Barriers and facilitators to participating in cardiac rehabilitation and physical activity: A cross-sectional survey

Matthew James Fraser, Stephen J Leslie, Trish Gorely, Emma Foster, Ronie Walters

Research output: Contribution to journalArticlepeer-review

5 Citations (Scopus)


Cardiovascular diseases (CVD) have been shown to be the greatest cause of death worldwide and rates continue to increase. It is recommended that CVD patients attend cardiac rehabilitation (CR) following a cardiac event to reduce mortality, improve recovery and positively influence behaviour around CVD risk factors. Despite the recognised benefits and international recommendations for exercise-based CR, uptake and attendance remain suboptimal. A greater understanding of CR barriers and facilitators is required, not least to inform service development. Through understanding current cardiac patients’ attitudes and opinions around CR and physical activity (PA) could inform patient-led improvements. Moreover, through understanding aspects of CR and PA that participants like/dislike could provide healthcare providers and policy makers with information around what elements to target in the future.
To investigate participants’ attitudes and opinions around CR and PA.
This study employed a cross-sectional survey design on 567 cardiac patients. Cardiac patients who were referred for standard CR classes at a hospital in the Scottish Highlands, from May 2016 to May 2017 were sampled. As part of a larger survey, the current study analysed the free-text responses to 5 open-ended questions included within the wider survey. Questions were related to the participants’ experience of CR, reasons for non-attendance, ideas to increase attendance and their opinions on PA. Qualitative data were analysed using a 6-step, reflexive thematic analysis.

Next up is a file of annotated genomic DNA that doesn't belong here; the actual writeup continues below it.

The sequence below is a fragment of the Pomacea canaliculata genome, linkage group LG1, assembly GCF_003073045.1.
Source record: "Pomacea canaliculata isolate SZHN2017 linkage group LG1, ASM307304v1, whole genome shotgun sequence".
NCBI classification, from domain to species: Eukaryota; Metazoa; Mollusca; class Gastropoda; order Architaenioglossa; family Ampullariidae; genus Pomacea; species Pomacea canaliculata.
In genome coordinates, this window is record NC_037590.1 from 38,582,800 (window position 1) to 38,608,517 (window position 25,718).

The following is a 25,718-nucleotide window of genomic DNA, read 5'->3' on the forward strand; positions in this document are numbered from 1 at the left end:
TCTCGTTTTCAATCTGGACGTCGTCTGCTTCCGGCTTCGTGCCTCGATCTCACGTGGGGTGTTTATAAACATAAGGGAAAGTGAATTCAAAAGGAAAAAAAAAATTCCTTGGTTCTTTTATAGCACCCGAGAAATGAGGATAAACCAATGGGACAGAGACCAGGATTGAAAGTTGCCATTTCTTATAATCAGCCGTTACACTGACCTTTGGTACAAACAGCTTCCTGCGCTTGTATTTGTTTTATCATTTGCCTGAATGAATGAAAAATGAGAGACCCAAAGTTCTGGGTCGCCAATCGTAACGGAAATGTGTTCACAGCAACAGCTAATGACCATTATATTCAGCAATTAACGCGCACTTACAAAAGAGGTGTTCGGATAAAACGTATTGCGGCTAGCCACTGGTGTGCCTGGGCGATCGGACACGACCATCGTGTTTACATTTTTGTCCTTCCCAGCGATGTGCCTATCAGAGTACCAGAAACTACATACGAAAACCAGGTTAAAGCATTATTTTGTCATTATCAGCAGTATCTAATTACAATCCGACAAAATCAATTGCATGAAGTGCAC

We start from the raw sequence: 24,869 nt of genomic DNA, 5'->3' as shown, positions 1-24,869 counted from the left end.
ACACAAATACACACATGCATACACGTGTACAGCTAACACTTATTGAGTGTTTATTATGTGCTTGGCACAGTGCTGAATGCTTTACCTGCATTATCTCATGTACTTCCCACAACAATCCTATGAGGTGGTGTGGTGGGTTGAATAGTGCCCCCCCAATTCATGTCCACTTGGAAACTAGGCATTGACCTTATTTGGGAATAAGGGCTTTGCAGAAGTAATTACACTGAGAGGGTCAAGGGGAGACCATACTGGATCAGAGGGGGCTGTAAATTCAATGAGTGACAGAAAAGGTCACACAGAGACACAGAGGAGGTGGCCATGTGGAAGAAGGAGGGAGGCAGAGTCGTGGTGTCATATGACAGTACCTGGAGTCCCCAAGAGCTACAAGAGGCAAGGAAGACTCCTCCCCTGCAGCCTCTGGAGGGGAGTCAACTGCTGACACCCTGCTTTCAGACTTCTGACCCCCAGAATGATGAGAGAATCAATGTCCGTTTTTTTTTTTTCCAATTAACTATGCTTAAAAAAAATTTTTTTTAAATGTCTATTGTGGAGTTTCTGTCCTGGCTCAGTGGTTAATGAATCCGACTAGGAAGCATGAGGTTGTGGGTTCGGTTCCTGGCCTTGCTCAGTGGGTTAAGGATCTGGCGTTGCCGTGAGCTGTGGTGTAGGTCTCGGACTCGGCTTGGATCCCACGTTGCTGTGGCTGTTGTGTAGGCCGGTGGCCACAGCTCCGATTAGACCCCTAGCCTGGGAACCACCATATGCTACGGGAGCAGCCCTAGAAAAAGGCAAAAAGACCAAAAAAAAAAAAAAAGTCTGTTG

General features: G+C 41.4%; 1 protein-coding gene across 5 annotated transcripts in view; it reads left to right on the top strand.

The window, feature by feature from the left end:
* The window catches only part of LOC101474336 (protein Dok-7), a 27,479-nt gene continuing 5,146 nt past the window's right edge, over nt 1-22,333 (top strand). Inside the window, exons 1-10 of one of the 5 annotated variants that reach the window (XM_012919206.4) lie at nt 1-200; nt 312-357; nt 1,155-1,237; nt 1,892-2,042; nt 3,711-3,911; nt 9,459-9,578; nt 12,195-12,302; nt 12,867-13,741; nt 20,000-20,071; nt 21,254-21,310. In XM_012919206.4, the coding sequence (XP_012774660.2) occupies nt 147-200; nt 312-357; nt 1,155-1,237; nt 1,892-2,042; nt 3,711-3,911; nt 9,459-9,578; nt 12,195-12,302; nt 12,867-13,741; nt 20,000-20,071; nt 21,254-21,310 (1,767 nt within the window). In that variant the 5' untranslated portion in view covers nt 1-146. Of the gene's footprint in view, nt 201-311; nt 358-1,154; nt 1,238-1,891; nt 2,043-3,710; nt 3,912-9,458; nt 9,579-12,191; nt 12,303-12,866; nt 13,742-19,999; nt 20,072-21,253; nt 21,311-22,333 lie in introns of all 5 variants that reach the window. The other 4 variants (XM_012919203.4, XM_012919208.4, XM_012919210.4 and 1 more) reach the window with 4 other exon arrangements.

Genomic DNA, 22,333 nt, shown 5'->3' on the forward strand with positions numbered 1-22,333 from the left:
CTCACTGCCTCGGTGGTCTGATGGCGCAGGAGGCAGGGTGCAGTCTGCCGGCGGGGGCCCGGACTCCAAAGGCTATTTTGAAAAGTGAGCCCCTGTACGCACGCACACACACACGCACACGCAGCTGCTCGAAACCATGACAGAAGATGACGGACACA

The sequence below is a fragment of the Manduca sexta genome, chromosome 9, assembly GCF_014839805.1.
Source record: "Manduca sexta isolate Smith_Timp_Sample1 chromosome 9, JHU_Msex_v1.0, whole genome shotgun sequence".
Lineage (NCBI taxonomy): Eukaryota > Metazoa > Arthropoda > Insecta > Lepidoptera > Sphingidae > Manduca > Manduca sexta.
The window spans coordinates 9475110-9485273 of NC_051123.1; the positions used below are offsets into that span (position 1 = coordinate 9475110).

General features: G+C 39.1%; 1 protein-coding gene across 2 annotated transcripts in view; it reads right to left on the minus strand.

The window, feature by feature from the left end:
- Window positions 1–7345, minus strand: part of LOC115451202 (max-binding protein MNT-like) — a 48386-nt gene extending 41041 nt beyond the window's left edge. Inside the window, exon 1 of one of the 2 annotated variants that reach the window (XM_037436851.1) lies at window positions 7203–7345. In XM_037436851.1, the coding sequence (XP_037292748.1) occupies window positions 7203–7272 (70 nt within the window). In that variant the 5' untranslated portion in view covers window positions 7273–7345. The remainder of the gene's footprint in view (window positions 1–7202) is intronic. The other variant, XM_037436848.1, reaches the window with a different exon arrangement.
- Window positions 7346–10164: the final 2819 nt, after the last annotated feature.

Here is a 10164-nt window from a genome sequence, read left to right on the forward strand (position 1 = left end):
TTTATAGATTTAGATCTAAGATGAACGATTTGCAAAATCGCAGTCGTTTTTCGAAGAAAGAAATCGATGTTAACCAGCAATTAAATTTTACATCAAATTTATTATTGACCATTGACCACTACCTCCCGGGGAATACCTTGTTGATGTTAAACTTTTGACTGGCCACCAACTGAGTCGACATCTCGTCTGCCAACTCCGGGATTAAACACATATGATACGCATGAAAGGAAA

Two main topic areas were explored: “Cardiac rehabilitation experience” and “physical activity”. Self-efficacy was increased as a result of attending CR due to exercising with similar individuals and the safe environment offered. Barriers ranged from age and health to distance and starting times of the classes which increased travel time and costs. Moreover, responses demonstrated a lack of information and communication around the classes. Respondents highlighted that the provision of more classes and classes being held out with working hours, in addition to a greater variety would increase attendance. In terms of PA, respondents viewed this as different to the CR experience. Responses demonstrated increased freedom when conducting PA with regards to the location, time and type of exercise conducted.

Changes to the structure of CR may prove important in creating long term behaviour change after completing the rehabilitation programme.
Original languageEnglish
Pages (from-to)1-25
Number of pages25
JournalWorld Journal of Cardiology
Issue number2
Publication statusPublished - 29 Jan 2022


  • cardiac rehabilitation
  • barriers
  • facilitators
  • qualitative research
  • physical activity


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